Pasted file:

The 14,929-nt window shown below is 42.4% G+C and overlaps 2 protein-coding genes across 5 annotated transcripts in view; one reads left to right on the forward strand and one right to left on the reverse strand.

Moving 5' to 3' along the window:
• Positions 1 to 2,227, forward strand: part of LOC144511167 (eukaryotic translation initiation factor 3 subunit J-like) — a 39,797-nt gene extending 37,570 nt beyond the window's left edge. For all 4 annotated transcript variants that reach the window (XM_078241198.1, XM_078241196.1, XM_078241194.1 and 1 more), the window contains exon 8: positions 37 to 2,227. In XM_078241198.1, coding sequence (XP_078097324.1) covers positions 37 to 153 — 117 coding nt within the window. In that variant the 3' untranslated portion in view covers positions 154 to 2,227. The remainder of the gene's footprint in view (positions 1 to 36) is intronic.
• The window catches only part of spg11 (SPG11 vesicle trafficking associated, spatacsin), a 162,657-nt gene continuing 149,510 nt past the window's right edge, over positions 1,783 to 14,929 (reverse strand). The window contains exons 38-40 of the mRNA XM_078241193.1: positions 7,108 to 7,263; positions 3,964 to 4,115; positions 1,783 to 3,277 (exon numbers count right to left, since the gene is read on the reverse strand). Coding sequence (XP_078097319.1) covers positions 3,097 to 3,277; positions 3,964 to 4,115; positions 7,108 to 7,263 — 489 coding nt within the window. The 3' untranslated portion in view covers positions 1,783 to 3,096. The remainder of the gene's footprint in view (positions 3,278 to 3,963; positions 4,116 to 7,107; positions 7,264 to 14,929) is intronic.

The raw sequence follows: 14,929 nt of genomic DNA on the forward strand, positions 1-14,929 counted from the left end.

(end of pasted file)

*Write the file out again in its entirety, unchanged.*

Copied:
The 14,929-nt window shown below is 42.4% G+C and overlaps 2 protein-coding genes across 5 annotated transcripts in view; one reads left to right on the forward strand and one right to left on the reverse strand.

Moving 5' to 3' along the window:
• Positions 1 to 2,227, forward strand: part of LOC144511167 (eukaryotic translation initiation factor 3 subunit J-like) — a 39,797-nt gene extending 37,570 nt beyond the window's left edge. For all 4 annotated transcript variants that reach the window (XM_078241198.1, XM_078241196.1, XM_078241194.1 and 1 more), the window contains exon 8: positions 37 to 2,227. In XM_078241198.1, coding sequence (XP_078097324.1) covers positions 37 to 153 — 117 coding nt within the window. In that variant the 3' untranslated portion in view covers positions 154 to 2,227. The remainder of the gene's footprint in view (positions 1 to 36) is intronic.
• The window catches only part of spg11 (SPG11 vesicle trafficking associated, spatacsin), a 162,657-nt gene continuing 149,510 nt past the window's right edge, over positions 1,783 to 14,929 (reverse strand). The window contains exons 38-40 of the mRNA XM_078241193.1: positions 7,108 to 7,263; positions 3,964 to 4,115; positions 1,783 to 3,277 (exon numbers count right to left, since the gene is read on the reverse strand). Coding sequence (XP_078097319.1) covers positions 3,097 to 3,277; positions 3,964 to 4,115; positions 7,108 to 7,263 — 489 coding nt within the window. The 3' untranslated portion in view covers positions 1,783 to 3,096. The remainder of the gene's footprint in view (positions 3,278 to 3,963; positions 4,116 to 7,107; positions 7,264 to 14,929) is intronic.

The raw sequence follows: 14,929 nt of genomic DNA on the forward strand, positions 1-14,929 counted from the left end.